Postoperative Impact Study on Different Pressure Reduction for Hypertensive Cerebral Hemorrhage

  • Zhanjian Fang
Keywords: Hypertension Treatment, Cerebral Hemorrhage, Blood Pressure Control, Acute Phase

Abstract

This study was designed to compare the clinical benefit of administration to patients with acute hypertensive
cerebral bleeding at different blood pressure levels. Analyze and strengthen the impact of clinical effects of
hypertension treatment for patients with different bleeding sites and whether it can reduce SBPV. In order to
explore a more reasonable blood pressure control method, this article selected patients with hypertensive cerebral
hemorrhage treated by a medical university general hospital from October 2018 to April 2019, and collected
complete clinical data from patients. Based on the above conditions, admission to the hospital within 24 hours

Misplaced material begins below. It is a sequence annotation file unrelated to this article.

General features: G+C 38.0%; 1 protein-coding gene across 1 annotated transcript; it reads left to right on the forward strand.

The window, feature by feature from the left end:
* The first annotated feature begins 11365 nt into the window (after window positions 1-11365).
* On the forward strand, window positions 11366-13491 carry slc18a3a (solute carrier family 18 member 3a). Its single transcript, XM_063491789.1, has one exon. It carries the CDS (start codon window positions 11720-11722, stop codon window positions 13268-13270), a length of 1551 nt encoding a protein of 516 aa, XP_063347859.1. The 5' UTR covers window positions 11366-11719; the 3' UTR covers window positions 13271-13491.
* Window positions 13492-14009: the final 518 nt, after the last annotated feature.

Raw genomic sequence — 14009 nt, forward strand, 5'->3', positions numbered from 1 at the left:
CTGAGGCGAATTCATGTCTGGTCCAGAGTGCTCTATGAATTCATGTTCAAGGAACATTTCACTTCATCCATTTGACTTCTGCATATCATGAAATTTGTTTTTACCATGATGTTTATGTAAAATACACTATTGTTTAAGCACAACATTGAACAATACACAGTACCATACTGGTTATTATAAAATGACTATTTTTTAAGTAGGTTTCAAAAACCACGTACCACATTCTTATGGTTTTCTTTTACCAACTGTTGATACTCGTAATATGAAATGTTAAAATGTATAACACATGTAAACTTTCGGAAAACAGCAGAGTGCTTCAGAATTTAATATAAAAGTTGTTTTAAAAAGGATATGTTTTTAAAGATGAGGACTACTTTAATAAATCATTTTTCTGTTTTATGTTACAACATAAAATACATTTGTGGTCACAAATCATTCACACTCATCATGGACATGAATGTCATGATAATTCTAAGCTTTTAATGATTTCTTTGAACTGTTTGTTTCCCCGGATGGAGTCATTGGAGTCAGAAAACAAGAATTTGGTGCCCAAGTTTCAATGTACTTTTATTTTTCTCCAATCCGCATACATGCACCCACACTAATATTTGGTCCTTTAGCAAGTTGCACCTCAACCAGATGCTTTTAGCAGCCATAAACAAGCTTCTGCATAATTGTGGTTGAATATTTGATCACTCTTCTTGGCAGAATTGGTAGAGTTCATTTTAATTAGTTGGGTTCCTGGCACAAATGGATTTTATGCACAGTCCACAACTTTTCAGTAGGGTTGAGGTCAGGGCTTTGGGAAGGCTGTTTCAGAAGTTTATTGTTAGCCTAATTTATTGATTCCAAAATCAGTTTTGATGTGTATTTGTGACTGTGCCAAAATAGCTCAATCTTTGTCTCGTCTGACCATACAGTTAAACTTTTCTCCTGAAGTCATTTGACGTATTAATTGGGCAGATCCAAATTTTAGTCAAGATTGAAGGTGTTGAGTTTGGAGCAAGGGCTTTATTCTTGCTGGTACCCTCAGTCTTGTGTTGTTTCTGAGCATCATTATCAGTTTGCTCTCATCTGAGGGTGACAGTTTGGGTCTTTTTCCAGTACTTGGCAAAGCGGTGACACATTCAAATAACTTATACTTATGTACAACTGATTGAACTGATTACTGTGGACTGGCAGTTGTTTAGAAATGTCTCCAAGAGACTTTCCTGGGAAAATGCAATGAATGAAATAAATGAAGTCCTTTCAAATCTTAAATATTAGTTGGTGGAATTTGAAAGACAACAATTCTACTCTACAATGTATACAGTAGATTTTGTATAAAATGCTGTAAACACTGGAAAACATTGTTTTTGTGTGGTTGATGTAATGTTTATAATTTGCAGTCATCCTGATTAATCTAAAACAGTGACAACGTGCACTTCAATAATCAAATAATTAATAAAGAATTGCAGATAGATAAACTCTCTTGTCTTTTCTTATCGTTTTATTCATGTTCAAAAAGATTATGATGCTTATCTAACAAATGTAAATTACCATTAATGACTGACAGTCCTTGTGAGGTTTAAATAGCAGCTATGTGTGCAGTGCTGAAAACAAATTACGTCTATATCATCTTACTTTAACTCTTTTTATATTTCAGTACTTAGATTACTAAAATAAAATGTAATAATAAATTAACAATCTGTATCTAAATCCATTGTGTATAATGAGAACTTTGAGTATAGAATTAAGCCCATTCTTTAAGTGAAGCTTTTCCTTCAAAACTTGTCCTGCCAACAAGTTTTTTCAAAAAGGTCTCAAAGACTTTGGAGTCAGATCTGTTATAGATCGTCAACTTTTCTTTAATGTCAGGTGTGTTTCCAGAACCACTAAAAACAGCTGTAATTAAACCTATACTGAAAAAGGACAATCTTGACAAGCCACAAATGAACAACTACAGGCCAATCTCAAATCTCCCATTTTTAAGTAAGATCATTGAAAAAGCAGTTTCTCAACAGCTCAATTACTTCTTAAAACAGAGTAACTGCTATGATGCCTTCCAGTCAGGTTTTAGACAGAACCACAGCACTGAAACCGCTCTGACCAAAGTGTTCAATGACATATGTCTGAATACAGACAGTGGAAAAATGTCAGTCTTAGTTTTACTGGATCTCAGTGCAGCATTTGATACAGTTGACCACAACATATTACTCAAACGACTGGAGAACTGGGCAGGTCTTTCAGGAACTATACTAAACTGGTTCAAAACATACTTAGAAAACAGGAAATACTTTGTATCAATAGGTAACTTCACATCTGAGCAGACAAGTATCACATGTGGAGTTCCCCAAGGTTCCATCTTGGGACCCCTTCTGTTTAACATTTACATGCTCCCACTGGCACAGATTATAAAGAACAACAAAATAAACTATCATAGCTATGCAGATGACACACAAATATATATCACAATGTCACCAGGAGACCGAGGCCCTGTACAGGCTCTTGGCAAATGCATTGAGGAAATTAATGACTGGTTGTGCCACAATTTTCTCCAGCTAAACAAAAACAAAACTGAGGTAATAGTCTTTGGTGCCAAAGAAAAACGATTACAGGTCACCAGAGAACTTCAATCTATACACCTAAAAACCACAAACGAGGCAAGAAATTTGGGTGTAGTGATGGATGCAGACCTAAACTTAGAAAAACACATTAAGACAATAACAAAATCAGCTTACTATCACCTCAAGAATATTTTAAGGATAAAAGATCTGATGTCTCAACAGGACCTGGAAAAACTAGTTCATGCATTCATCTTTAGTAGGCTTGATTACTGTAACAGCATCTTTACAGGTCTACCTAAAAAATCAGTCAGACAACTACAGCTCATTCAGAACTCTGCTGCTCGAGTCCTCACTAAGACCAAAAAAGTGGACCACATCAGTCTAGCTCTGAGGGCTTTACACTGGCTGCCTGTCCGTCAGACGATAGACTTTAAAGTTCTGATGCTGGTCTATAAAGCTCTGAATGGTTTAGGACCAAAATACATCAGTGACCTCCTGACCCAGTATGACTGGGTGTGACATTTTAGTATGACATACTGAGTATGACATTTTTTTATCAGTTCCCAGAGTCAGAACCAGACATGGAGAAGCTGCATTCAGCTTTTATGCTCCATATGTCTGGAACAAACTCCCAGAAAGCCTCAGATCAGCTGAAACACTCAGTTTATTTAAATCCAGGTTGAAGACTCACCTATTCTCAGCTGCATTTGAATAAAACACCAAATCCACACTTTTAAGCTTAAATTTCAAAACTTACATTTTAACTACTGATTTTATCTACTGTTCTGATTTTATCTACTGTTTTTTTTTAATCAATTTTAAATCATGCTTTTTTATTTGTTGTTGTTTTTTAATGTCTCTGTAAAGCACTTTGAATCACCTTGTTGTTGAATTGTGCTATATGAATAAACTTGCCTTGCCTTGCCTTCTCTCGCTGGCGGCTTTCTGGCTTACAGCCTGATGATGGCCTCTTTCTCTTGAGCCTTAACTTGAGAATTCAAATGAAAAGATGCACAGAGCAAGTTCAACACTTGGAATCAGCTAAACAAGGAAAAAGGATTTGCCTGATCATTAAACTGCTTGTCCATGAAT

after the onset of hypertensive cerebral hemorrhage, when SBP ≥ 140mmHg, immediately given hypertensive
treatment; When SBP ≥ 120mmHg and SBP ≤ 140mmHg, continue to stay in hospital for 4-6h, screening and
adding to the intensive group. When SBP≥140mmHg and SBP≤180mmHg; continue to stay in hospital for 4-6h,
when SBP ≥180mmHg, screened and added to the juxtaposed case. When SBP≥180mmHg or ≤140mmHg,
continue to stay in hospital for 4-6h, screened and added to the control case. Then compare the effects of SBPV
between the three groups on early clinical benefit and compare the early clinical benefits of three different
bleeding sites (such as basal ganglia, thalamus, lung lobe, and subcolumn). The results show that: (1)
Hypertension treatment is beneficial to the recovery of basal ganglia defects in nervous system diseases and
reduces bleeding of thalamus. (2) On the day of hospitalization, lowering blood pressure treatment can reduce the
risk of lung infection; it may also increase serum creatinine and urea, but still exists in the normal range. (3)
Lowering blood pressure treatment can reduce acute stage SBPV. (4) Lowering blood pressure treatment cannot
improve the quality of life and reduce long-term mortality.

Published
2019-09-15